Quick Mixing Tip #11 – Double Kick Drum Patterns, Less is More

double-bassMetal.  Damn, I love it.  And of course, the mainstay of the metal drummer for decades now has been the glorious double bass pattern.  Like the hammer of Thor, it will slam you in your chest…if done right.

But the kick drum sound that is massive when played in non-double-kick sections can turn into a muddy, nasty mess when the drummer picks up the speed.

Today’s quick mixing tip: Automate the double kick sections in your mix!

Assuming your song has sections where the drummer is not playing double bass, get your kick sound there first.  Make sure it’s big, ballsy, bombastic, other b words.  Then when the double kick starts, automate the low end out.

The faster the kick pattern, the less low end you need in there.  I’ve gone so far as to high-pass filter these sections to make sure the low end rumble doesn’t take over the entire mix. You may just need to reach for the volume or you may need to re-EQ your kick’s low end.  Either way, look at the double kick sections as a completely different kick drum and treat it accordingly!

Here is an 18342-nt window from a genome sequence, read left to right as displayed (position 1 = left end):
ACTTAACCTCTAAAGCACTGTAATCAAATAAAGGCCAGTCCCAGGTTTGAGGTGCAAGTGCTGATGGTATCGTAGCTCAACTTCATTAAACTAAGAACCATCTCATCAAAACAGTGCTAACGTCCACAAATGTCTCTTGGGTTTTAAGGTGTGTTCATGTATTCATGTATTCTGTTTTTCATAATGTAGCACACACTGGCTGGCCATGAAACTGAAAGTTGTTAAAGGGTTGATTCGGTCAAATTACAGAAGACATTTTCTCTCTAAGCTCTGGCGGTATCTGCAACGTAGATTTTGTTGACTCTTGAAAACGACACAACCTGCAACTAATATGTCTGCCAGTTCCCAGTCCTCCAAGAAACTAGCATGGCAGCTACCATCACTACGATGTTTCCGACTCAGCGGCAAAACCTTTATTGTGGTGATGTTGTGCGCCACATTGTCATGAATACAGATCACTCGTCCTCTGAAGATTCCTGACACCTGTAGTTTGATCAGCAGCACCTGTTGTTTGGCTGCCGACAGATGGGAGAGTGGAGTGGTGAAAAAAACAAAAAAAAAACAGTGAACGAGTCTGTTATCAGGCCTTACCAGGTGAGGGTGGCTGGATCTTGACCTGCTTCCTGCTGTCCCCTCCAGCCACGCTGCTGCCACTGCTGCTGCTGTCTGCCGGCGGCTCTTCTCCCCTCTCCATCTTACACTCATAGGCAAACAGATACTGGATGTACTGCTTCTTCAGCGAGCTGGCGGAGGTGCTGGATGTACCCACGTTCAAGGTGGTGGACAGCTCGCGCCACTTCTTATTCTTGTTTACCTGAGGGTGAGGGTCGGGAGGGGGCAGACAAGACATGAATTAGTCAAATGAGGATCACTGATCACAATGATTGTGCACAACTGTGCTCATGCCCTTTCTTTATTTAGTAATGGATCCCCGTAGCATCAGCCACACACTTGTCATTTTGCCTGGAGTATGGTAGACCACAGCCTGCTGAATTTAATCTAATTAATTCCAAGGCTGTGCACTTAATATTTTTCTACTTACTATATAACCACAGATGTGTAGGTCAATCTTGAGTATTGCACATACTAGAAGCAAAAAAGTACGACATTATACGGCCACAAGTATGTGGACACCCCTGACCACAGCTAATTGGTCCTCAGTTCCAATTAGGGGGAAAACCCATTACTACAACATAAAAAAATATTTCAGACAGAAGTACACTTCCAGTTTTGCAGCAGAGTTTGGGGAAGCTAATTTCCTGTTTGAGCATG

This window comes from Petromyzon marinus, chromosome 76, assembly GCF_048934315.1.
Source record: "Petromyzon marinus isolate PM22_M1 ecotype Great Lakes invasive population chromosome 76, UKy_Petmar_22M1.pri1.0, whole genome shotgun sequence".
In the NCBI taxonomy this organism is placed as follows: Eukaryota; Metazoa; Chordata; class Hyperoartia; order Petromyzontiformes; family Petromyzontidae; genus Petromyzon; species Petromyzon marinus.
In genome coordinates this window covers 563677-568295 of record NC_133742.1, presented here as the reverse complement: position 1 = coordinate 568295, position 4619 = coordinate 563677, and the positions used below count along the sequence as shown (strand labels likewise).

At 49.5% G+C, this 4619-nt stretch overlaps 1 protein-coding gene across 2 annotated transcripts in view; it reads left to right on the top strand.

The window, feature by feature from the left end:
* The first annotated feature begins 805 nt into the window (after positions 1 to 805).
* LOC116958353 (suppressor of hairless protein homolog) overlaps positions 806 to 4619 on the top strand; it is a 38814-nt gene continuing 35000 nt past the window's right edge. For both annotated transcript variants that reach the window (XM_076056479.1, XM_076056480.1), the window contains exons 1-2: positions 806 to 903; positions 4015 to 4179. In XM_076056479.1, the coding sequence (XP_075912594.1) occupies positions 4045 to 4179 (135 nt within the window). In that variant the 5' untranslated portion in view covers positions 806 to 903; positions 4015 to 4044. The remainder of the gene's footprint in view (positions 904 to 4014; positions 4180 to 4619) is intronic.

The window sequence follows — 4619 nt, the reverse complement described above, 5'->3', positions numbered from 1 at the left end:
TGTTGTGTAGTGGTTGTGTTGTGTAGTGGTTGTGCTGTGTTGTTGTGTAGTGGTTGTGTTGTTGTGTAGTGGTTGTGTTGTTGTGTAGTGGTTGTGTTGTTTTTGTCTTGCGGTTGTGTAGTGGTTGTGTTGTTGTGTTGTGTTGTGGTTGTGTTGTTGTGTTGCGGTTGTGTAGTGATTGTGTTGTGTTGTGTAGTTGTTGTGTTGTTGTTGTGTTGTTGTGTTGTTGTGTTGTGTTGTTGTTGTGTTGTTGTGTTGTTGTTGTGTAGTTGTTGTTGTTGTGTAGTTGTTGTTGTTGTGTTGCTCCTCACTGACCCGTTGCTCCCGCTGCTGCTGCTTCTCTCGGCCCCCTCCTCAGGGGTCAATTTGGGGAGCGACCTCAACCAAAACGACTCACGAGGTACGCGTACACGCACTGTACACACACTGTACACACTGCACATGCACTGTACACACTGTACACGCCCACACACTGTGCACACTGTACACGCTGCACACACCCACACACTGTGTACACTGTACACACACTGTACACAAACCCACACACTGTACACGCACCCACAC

DoubleKick

The double kick section gets an automated reduction in low end to avoid mud.

SingleKick

The double kick pattern ends and the low end goes back to where it should be. Fun!

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